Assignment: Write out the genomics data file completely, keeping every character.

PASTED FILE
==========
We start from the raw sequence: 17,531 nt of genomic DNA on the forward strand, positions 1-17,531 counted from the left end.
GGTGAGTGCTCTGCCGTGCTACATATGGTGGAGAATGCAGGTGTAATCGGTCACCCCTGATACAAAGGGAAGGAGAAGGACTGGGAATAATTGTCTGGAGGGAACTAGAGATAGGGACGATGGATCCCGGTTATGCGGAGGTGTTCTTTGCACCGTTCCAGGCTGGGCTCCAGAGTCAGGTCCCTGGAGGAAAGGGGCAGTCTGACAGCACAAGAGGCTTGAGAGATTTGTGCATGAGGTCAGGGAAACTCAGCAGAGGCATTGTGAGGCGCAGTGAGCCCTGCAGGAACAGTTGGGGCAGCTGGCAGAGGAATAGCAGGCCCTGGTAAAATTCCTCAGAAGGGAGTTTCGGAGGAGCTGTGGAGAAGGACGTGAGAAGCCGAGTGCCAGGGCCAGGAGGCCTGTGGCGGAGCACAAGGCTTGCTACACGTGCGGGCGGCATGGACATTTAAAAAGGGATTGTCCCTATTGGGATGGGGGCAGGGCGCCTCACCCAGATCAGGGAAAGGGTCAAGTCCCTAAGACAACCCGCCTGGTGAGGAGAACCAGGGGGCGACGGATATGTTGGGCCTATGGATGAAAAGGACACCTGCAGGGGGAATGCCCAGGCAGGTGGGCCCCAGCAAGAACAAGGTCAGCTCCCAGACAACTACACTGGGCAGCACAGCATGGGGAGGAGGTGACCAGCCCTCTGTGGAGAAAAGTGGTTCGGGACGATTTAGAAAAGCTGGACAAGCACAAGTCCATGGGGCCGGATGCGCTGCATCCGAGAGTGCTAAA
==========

We start from the raw sequence: 17,531 nt of genomic DNA on the forward strand, positions 1-17,531 counted from the left end.
GGTGAGTGCTCTGCCGTGCTACATATGGTGGAGAATGCAGGTGTAATCGGTCACCCCTGATACAAAGGGAAGGAGAAGGACTGGGAATAATTGTCTGGAGGGAACTAGAGATAGGGACGATGGATCCCGGTTATGCGGAGGTGTTCTTTGCACCGTTCCAGGCTGGGCTCCAGAGTCAGGTCCCTGGAGGAAAGGGGCAGTCTGACAGCACAAGAGGCTTGAGAGATTTGTGCATGAGGTCAGGGAAACTCAGCAGAGGCATTGTGAGGCGCAGTGAGCCCTGCAGGAACAGTTGGGGCAGCTGGCAGAGGAATAGCAGGCCCTGGTAAAATTCCTCAGAAGGGAGTTTCGGAGGAGCTGTGGAGAAGGACGTGAGAAGCCGAGTGCCAGGGCCAGGAGGCCTGTGGCGGAGCACAAGGCTTGCTACACGTGCGGGCGGCATGGACATTTAAAAAGGGATTGTCCCTATTGGGATGGGGGCAGGGCGCCTCACCCAGATCAGGGAAAGGGTCAAGTCCCTAAGACAACCCGCCTGGTGAGGAGAACCAGGGGGCGACGGATATGTTGGGCCTATGGATGAAAAGGACACCTGCAGGGGGAATGCCCAGGCAGGTGGGCCCCAGCAAGAACAAGGTCAGCTCCCAGACAACTACACTGGGCAGCACAGCATGGGGAGGAGGTGACCAGCCCTCTGTGGAGAAAAGTGGTTCGGGACGATTTAGAAAAGCTGGACAAGCACAAGTCCATGGGGCCGGATGCGCTGCATCCGAGAGTGCTAAA